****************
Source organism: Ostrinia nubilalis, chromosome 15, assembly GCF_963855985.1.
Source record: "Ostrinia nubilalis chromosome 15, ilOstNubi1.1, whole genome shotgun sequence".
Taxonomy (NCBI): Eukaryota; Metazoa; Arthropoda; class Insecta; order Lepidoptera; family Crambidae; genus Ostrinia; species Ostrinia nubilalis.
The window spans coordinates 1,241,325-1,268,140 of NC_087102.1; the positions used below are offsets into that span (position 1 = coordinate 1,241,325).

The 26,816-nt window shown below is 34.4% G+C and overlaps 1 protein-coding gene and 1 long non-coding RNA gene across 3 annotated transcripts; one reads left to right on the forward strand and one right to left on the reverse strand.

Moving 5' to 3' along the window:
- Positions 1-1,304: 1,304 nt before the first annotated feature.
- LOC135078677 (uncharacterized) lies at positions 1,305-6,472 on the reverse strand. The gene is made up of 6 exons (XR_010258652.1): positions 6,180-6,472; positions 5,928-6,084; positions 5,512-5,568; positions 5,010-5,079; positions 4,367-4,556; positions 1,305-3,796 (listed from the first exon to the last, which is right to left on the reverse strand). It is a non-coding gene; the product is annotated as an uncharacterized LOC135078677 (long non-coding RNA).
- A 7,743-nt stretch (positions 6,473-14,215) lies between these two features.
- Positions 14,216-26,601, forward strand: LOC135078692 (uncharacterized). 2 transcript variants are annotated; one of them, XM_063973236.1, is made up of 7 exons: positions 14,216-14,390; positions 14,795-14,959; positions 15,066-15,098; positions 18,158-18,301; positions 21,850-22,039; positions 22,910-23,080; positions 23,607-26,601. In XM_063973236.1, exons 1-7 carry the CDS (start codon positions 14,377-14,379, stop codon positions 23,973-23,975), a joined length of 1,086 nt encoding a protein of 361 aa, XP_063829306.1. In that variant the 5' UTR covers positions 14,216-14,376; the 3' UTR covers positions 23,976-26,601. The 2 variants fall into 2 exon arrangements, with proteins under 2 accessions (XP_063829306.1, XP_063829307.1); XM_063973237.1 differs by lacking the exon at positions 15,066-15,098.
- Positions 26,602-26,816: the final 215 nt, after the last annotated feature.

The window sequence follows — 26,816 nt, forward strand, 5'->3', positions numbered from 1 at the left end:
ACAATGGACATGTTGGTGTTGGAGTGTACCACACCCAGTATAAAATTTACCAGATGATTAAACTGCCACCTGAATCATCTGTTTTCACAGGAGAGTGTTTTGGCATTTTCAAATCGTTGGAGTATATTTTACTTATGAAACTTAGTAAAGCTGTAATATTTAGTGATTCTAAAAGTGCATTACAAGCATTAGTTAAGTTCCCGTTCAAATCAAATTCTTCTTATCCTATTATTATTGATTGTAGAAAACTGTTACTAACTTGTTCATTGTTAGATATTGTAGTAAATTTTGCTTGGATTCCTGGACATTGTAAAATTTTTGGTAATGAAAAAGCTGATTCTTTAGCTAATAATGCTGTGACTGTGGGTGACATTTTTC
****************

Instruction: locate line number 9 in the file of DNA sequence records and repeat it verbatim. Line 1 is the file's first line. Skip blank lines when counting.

- A 7,743-nt stretch (positions 6,473-14,215) lies between these two features.